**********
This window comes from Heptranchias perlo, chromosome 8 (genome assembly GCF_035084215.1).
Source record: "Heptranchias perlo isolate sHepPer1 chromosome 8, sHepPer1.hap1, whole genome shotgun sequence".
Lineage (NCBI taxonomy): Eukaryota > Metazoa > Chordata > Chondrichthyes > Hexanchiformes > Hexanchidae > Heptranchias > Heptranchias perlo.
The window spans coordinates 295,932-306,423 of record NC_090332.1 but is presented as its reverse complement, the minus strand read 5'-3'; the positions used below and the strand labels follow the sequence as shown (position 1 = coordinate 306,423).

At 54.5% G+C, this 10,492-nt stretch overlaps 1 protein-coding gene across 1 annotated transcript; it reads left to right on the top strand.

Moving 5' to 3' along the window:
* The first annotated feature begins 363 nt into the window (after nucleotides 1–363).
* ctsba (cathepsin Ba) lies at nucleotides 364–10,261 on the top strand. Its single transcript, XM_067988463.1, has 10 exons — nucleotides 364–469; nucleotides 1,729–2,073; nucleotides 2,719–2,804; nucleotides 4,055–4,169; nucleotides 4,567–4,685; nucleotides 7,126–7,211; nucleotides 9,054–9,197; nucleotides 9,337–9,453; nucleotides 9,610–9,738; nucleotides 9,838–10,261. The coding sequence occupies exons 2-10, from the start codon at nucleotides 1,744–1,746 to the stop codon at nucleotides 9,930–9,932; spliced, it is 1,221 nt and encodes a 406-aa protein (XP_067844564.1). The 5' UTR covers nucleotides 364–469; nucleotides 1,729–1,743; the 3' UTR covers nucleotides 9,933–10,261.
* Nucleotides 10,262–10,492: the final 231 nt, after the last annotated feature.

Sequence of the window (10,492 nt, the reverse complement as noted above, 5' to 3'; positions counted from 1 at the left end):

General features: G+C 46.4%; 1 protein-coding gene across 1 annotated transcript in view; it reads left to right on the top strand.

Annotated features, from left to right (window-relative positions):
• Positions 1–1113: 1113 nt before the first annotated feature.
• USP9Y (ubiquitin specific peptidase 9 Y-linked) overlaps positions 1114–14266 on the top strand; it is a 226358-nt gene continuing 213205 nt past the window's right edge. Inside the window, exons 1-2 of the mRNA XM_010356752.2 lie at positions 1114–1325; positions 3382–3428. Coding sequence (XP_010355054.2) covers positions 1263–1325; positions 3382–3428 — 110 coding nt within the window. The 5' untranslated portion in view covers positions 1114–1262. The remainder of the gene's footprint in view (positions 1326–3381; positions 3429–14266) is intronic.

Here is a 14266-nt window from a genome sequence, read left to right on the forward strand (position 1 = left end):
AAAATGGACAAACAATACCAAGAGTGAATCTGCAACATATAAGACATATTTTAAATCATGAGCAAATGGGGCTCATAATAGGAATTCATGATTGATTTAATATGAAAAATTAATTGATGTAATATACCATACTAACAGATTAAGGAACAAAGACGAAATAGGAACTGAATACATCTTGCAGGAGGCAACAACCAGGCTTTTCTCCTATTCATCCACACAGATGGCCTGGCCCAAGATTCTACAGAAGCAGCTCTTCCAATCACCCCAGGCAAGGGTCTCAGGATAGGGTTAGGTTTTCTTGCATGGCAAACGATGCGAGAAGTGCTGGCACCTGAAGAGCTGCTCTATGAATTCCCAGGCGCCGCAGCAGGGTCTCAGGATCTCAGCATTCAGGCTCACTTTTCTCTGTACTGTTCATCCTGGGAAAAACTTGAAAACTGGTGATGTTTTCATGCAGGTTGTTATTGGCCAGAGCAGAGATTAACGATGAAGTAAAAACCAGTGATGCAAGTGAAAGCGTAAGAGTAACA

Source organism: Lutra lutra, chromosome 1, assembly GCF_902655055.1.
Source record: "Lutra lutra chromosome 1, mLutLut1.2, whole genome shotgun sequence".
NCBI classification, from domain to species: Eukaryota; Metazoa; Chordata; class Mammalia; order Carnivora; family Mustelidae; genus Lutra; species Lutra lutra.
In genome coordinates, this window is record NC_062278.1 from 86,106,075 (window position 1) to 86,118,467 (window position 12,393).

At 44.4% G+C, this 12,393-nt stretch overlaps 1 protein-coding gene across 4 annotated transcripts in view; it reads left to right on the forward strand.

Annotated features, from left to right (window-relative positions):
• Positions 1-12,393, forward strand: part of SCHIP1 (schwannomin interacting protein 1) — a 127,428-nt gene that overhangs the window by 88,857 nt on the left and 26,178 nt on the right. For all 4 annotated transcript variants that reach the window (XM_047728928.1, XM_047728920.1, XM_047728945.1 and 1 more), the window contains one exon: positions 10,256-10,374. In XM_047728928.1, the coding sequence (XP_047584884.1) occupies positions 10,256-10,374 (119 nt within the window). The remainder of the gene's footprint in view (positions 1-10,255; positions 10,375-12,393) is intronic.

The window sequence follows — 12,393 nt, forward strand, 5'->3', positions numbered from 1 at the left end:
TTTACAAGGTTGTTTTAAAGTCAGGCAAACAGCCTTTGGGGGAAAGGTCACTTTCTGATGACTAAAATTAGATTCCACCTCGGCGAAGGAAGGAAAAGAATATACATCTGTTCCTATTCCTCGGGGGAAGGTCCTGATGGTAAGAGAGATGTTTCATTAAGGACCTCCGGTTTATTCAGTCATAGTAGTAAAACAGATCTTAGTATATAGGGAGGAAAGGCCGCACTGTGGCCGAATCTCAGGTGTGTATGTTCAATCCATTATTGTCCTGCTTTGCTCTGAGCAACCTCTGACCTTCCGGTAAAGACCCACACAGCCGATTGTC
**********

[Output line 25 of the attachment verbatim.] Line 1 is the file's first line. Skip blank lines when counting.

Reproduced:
TTTACAAGGTTGTTTTAAAGTCAGGCAAACAGCCTTTGGGGGAAAGGTCACTTTCTGATGACTAAAATTAGATTCCACCTCGGCGAAGGAAGGAAAAGAATATACATCTGTTCCTATTCCTCGGGGGAAGGTCCTGATGGTAAGAGAGATGTTTCATTAAGGACCTCCGGTTTATTCAGTCATAGTAGTAAAACAGATCTTAGTATATAGGGAGGAAAGGCCGCACTGTGGCCGAATCTCAGGTGTGTATGTTCAATCCATTATTGTCCTGCTTTGCTCTGAGCAACCTCTGACCTTCCGGTAAAGACCCACACAGCCGATTGTC